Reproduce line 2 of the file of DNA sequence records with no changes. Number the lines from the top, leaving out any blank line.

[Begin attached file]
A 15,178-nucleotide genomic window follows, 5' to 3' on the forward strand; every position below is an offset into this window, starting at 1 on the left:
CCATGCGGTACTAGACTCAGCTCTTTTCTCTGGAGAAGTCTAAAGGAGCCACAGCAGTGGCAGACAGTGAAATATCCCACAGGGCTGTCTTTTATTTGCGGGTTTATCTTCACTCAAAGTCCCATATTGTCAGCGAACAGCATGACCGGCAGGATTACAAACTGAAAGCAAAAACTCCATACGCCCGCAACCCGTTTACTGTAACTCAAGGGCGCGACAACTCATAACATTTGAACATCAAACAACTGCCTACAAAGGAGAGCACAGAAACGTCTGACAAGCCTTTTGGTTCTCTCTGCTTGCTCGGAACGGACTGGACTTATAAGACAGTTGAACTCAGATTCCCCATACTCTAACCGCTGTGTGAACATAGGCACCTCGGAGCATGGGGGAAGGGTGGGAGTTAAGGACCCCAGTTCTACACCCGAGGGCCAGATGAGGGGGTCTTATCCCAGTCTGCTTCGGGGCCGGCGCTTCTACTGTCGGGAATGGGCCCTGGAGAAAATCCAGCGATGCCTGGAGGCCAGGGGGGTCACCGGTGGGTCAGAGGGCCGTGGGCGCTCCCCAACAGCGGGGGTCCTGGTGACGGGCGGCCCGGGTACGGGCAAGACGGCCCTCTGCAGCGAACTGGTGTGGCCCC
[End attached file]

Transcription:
CCATGCGGTACTAGACTCAGCTCTTTTCTCTGGAGAAGTCTAAAGGAGCCACAGCAGTGGCAGACAGTGAAATATCCCACAGGGCTGTCTTTTATTTGCGGGTTTATCTTCACTCAAAGTCCCATATTGTCAGCGAACAGCATGACCGGCAGGATTACAAACTGAAAGCAAAAACTCCATACGCCCGCAACCCGTTTACTGTAACTCAAGGGCGCGACAACTCATAACATTTGAACATCAAACAACTGCCTACAAAGGAGAGCACAGAAACGTCTGACAAGCCTTTTGGTTCTCTCTGCTTGCTCGGAACGGACTGGACTTATAAGACAGTTGAACTCAGATTCCCCATACTCTAACCGCTGTGTGAACATAGGCACCTCGGAGCATGGGGGAAGGGTGGGAGTTAAGGACCCCAGTTCTACACCCGAGGGCCAGATGAGGGGGTCTTATCCCAGTCTGCTTCGGGGCCGGCGCTTCTACTGTCGGGAATGGGCCCTGGAGAAAATCCAGCGATGCCTGGAGGCCAGGGGGGTCACCGGTGGGTCAGAGGGCCGTGGGCGCTCCCCAACAGCGGGGGTCCTGGTGACGGGCGGCCCGGGTACGGGCAAGACGGCCCTCTGCAGCGAACTGGTGTGGCCCC